Honorary Doctorates Recipient 2003
Amin Maalouf, described as one of the Arab world's most influential writers, weaves extraordinary tales in his novels, mixing historical events, romantic love, fantasy, and imagination. Yet at the core of all these well-crafted works lies a deep element of philosophical and psychological inquiry into the nature and condition of contemporary man. A Lebanese writer who lives in France and writes in French, Maalouf explores fundamental problems of identity, the pressures of religion and nationality, and the concerns and values of different cultures in the Middle East, Africa, and the Mediterranean world. He frequently probes the clashes between East and West. In May 2002, Le Figaro Littraire wrote, "Les origines et la culture orientales parfaitement intgres aux traditions occidentales font de Maalouf un crivan francais singulier. (Oriental origins and culture perfectly integrated into western traditions make Maalouf a unique French writer.)
Born and raised in Lebanon, after receiving a Jesuit education in sociology and economics, Amin Maalouf took up journalism a family tradition. With leading Beirut newspaper Al-Nahar and Jeune Afrique he traveled to Algeria, Bangladesh, Ethiopia, India, Kenya, Somalia, Vietnam, and Yemen. When the Lebanese civil war broke out, totally destabilizing his homeland, Maalouf, his wife, and three children emigrated in 1976 to Paris, where they have lived ever since.
In France Maalouf continued his career in journalism, writing for Al-Nahar Arabe et International and Jeune Afrique, where he later became editor-in-chief. But with the success in 1983 of his first work, Les Croisades Vues par les Arabes, he abandoned journalism and took up writing full-time. A resident of Paris, Maalouf spends a part of each year in a small fisherman's cottage in the Channel Islands where he writes his novels, now translated into more than 20 languages.
In a work of non-fiction published in 1996, Les Identits Meurtrires,Maalouf focused on ideas which reverberate in his fiction. His analysis explores the reasons people kill each other under the banner of religious, ethnic, or racial identity. For him a simplistic single world identity is no longer viable today. In affirming the historic tolerance of Islam, he looks forward to a world in which religion will no longer play a part in individual or national identity. Reflecting on the future of this book he said, May my grandson, growing up and finding it one day by chance on the family bookshelves, look through the pages, then put it back in the dusty corner where he found it, shrugging his shoulders and marveling that in his grandfather's day such things needed to be said (The Spectator, September 2002).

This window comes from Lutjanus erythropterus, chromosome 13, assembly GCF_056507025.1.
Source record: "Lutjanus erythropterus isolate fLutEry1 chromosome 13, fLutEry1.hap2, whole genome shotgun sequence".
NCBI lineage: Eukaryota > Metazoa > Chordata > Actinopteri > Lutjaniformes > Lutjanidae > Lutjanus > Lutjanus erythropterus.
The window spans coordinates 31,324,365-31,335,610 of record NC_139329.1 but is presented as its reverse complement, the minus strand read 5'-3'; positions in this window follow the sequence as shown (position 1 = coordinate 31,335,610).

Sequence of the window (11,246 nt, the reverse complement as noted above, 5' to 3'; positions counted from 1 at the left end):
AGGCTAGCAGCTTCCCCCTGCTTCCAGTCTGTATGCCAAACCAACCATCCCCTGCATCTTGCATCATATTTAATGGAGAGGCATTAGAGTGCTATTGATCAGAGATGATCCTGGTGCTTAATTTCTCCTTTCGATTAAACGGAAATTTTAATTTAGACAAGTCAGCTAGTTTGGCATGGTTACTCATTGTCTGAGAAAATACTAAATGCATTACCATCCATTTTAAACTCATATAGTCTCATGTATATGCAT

Maalouf's novels persistently pursue these questions of religion, nationality, and identity in a world of perplexing cultural diversity. In his many historical novels set in the Middle East, the relationship between past and present, the voyage, the missing volume, memory, and exile are recurrent motifs in these novels redolent of the scents and sounds of earlier centuries. His characters frequently feel displaced, at odds with the beliefs and environments of their times.
In the travels of Leo in L'on l'Africain (1986) Maalouf seems to illuminate his own travels and exile. On leaving Grenada the hero says, It was no longer anything for my family but a vast encampment, hostile and ruined.
In a 1993 interview with Nuit Blanche, Maalouf, described as calm, almost timid, and of extreme courtesy, spoke about the autobiographical elements of Le Rocher de Tanios, winner of the 1993 Prix Goncourt. The autobiographical ingredients emerging from his memory of his Lebanese family, friends, village, and mountain, must not, he says, be taken in a personal, but rather in a collective sense. An exile, Tanios feels himself more and more foreign in the midst of family and friends. For Maalouf Le Rocher de Tanios is a parable of exile. One belongs not only to a culture, a language, a religion, a nation, but to a system of values. The dialog among cultures is of the highest priority. I have always felt the need, he said, to try to establish paths between different cultures. He sees a vision of humanity as fundamentally one and [at the same time] respectful of all differences.
One often-quoted statement by Amin Maalouf: When one has lived in Lebanon, the most important religion that one has is the religion of coexistence.
Works by Amin Maalouf include Les Croisades Vues par les Arabes (1983) The Crusades through Arab Eyes (translated by Jon Rothschild), L'on l'Africain (1986) Leo the African (translated by Peter Sluglett), Samarcande (1988) Samarkand (translated by Russell Harris), Les Jardins de Lumiere (1991) In the Grdens of Light (translated by Dorothy S. Blair), Le Premier Sicle Aprs Beatrice (1991) The First Century after Beatrice (translated by Dorothy S. Blair), Le Rocher de Tanios (1993) The Rock of Tanios (translated by Dorothy S. Blair), Les Echelles du Levant (1996), Les Identits Meurtrires (1998) In the Name of Identity (translated by Barbara Bray), Ports of Call (1999), L'Amour de Loin (opera libretto - 2000), and Le Priple de Baldassare (2000) Balthasars Odyssey (translated by Barbara Bray).